The most plausible solution is to stop spending. I’m not sure I have that in me. I’d rather die. That’s how scary it is – admitting to myself that no matter what I wear or eat, who I know or what I accomplish, I’m still that poor little girl from the ghetto sitting in the corner wanting more, praying to be like Jane, to live like the others. Money covers that up well. The smell of poverty. It can’t cover up sad eyes.

I’m angry at myself. I didn’t want to be like her. I should’ve known better. Yes I should. But I didn’t. What do I do now? What do I do now?

I’m so tired. I woke up at 8 o’clock because I accidentally took my night meds at 6 last night. I ate oatmeal. Now I’m tired. I was going to go to the gym. Then I opened my mail. Now I wanna die. Brilliant. I’m tempted to go back to sleep.

I took a moment to pray and walked myself mindfully through the whole process of getting oatmeal to me, seeing it in my head.

Please, God. Bring me peace.

9:06am

I’m ready to change.

Pay off my debt.
Get rid of things I don’t want or need.
Tell the truth.
Die.
Take care of me.

I’m going to the gym.

© Michelle Routhieaux 2013

“Hi I’m Eric”

Okay, so maybe this is a night of sharing, in the social media sense of the word. I just ran across this video on my mom’s Facebook page. I like the song so I decided to watch it. Totally made me cry.

Honesty is not something I’m good at, especially when it comes to feelings, sensitive information about myself, or in any other way allowing myself to be vulnerable. I admire this kid’s guts and bravery. Even if no one else ever saw the video, he put it out there.

Check it out.

© Michelle Routhieaux 2012

You Suck

5-9-10                   3:18am

So, I was thinking about enabling tonight. Which really bugs me. There is this thing I see happen a lot. Toxic kindness. When you tell someone they look good even though they look horrible just so you don’t have to say it. When you tell someone, “Great job,” even though they just bombed. When you smile and pretend. How does that help?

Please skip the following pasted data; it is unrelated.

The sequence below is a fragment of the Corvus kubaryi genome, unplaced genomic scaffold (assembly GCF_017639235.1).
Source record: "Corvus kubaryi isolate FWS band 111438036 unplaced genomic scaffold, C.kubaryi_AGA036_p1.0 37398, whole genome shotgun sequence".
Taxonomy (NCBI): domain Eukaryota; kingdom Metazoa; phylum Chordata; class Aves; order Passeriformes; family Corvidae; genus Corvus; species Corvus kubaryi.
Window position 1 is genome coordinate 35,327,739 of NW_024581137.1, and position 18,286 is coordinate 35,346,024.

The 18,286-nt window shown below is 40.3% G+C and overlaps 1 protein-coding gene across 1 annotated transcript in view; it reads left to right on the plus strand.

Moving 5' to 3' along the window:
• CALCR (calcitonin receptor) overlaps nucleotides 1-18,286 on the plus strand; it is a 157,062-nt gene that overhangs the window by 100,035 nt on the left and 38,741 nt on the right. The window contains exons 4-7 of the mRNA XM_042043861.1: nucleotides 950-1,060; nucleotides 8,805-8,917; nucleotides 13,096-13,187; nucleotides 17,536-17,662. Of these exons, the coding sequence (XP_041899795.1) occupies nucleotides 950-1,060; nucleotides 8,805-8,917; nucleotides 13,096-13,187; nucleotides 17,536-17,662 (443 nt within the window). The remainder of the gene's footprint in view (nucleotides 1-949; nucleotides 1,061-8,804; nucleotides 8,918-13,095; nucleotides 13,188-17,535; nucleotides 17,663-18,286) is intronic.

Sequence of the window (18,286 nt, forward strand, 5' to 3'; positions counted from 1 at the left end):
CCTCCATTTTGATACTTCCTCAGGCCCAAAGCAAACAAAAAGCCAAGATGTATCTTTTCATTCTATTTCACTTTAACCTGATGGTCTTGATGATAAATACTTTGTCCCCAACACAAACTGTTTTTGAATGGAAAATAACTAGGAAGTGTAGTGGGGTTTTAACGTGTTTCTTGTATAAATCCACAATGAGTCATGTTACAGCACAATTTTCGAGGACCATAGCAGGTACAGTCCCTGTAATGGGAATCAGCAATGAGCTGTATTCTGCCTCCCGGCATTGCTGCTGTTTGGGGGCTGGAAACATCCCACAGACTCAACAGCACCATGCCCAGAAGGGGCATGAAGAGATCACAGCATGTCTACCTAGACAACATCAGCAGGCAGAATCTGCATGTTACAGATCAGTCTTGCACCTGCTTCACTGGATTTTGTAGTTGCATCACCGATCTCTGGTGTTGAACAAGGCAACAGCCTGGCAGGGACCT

We are doing people a great injustice by being kind. Sometimes it’s more productive for us all to just say, “You suck.” Like little girls growing up in dance. It does NOT help if you think everything they do is wonderful. God forbid their teacher does. If no one ever points out their mistakes, if no one says, “You look horrible. Send that back,” how are they gonna know? They will think they are just wonderful and one day get to competition and see all these other girls that are better. They will not just wonder why they didn’t win, but also why everyone failed to mention THEY SUCK. Helpful? I think not.

Who ever decided it was bad to tell the truth? I’m a bit, okay more than a bit, directly honest than most. But it’s usually not a bad thing. If it is, it’s still just the truth. Like I said to a friend the other day, “You’re getting fat.” Okay. It’s the truth. Maybe not a socially acceptable one to point out but it’s not heresy. NOT telling the truth, NOT saying “You suck” can be harmful. Now I know there are times when lying is necessary, but not as often as people claim. I think we’re just afraid people won’t like us. That we’ll hurt someone’s feelings. That we’ll lose friends. Well, what are our friends losing because we don’t tell them? Who doesn’t help us cuz they don’t know what we need? What embarrassment might we have saved had we just said, you suck? Think about it.

© Michelle Routhieaux 2010